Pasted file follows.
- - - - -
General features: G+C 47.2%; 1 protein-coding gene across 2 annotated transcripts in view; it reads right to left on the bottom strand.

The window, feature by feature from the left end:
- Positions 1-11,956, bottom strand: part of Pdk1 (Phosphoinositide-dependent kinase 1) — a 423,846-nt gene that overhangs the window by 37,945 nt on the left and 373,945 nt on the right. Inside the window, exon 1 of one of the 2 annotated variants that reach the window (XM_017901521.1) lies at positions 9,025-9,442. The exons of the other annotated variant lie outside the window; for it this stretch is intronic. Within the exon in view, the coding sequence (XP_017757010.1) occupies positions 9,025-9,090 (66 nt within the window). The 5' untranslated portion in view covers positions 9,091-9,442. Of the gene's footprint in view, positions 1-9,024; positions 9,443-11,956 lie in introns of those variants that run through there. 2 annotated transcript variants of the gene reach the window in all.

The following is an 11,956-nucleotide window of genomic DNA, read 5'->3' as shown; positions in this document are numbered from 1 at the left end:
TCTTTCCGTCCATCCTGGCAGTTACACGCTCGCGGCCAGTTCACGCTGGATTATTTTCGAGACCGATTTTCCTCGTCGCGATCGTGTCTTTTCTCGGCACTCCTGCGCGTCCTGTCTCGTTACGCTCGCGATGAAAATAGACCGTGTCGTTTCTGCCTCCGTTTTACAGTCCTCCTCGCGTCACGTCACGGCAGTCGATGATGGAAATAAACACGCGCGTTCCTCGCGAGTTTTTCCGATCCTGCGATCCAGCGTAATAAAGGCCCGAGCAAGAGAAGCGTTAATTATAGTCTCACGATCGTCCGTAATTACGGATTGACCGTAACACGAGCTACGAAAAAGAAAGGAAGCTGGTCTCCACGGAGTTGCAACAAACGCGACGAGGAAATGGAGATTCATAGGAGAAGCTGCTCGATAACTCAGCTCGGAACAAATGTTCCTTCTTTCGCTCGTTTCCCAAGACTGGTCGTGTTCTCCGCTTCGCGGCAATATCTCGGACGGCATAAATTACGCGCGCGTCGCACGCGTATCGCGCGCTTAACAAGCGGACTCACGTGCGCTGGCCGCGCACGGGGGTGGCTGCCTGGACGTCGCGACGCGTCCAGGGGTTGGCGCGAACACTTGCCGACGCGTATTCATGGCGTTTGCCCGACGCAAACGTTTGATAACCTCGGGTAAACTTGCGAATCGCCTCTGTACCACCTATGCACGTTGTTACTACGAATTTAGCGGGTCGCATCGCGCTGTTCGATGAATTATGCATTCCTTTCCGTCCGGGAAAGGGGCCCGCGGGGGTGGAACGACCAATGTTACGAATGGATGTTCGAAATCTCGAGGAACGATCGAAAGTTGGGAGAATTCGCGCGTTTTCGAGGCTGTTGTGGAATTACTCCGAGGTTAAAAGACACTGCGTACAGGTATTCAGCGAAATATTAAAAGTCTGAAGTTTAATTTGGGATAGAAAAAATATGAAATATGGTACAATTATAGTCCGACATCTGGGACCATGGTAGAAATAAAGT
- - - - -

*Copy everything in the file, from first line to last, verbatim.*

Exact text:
General features: G+C 47.2%; 1 protein-coding gene across 2 annotated transcripts in view; it reads right to left on the bottom strand.

The window, feature by feature from the left end:
- Positions 1-11,956, bottom strand: part of Pdk1 (Phosphoinositide-dependent kinase 1) — a 423,846-nt gene that overhangs the window by 37,945 nt on the left and 373,945 nt on the right. Inside the window, exon 1 of one of the 2 annotated variants that reach the window (XM_017901521.1) lies at positions 9,025-9,442. The exons of the other annotated variant lie outside the window; for it this stretch is intronic. Within the exon in view, the coding sequence (XP_017757010.1) occupies positions 9,025-9,090 (66 nt within the window). The 5' untranslated portion in view covers positions 9,091-9,442. Of the gene's footprint in view, positions 1-9,024; positions 9,443-11,956 lie in introns of those variants that run through there. 2 annotated transcript variants of the gene reach the window in all.

The following is an 11,956-nucleotide window of genomic DNA, read 5'->3' as shown; positions in this document are numbered from 1 at the left end:
TCTTTCCGTCCATCCTGGCAGTTACACGCTCGCGGCCAGTTCACGCTGGATTATTTTCGAGACCGATTTTCCTCGTCGCGATCGTGTCTTTTCTCGGCACTCCTGCGCGTCCTGTCTCGTTACGCTCGCGATGAAAATAGACCGTGTCGTTTCTGCCTCCGTTTTACAGTCCTCCTCGCGTCACGTCACGGCAGTCGATGATGGAAATAAACACGCGCGTTCCTCGCGAGTTTTTCCGATCCTGCGATCCAGCGTAATAAAGGCCCGAGCAAGAGAAGCGTTAATTATAGTCTCACGATCGTCCGTAATTACGGATTGACCGTAACACGAGCTACGAAAAAGAAAGGAAGCTGGTCTCCACGGAGTTGCAACAAACGCGACGAGGAAATGGAGATTCATAGGAGAAGCTGCTCGATAACTCAGCTCGGAACAAATGTTCCTTCTTTCGCTCGTTTCCCAAGACTGGTCGTGTTCTCCGCTTCGCGGCAATATCTCGGACGGCATAAATTACGCGCGCGTCGCACGCGTATCGCGCGCTTAACAAGCGGACTCACGTGCGCTGGCCGCGCACGGGGGTGGCTGCCTGGACGTCGCGACGCGTCCAGGGGTTGGCGCGAACACTTGCCGACGCGTATTCATGGCGTTTGCCCGACGCAAACGTTTGATAACCTCGGGTAAACTTGCGAATCGCCTCTGTACCACCTATGCACGTTGTTACTACGAATTTAGCGGGTCGCATCGCGCTGTTCGATGAATTATGCATTCCTTTCCGTCCGGGAAAGGGGCCCGCGGGGGTGGAACGACCAATGTTACGAATGGATGTTCGAAATCTCGAGGAACGATCGAAAGTTGGGAGAATTCGCGCGTTTTCGAGGCTGTTGTGGAATTACTCCGAGGTTAAAAGACACTGCGTACAGGTATTCAGCGAAATATTAAAAGTCTGAAGTTTAATTTGGGATAGAAAAAATATGAAATATGGTACAATTATAGTCCGACATCTGGGACCATGGTAGAAATAAAGT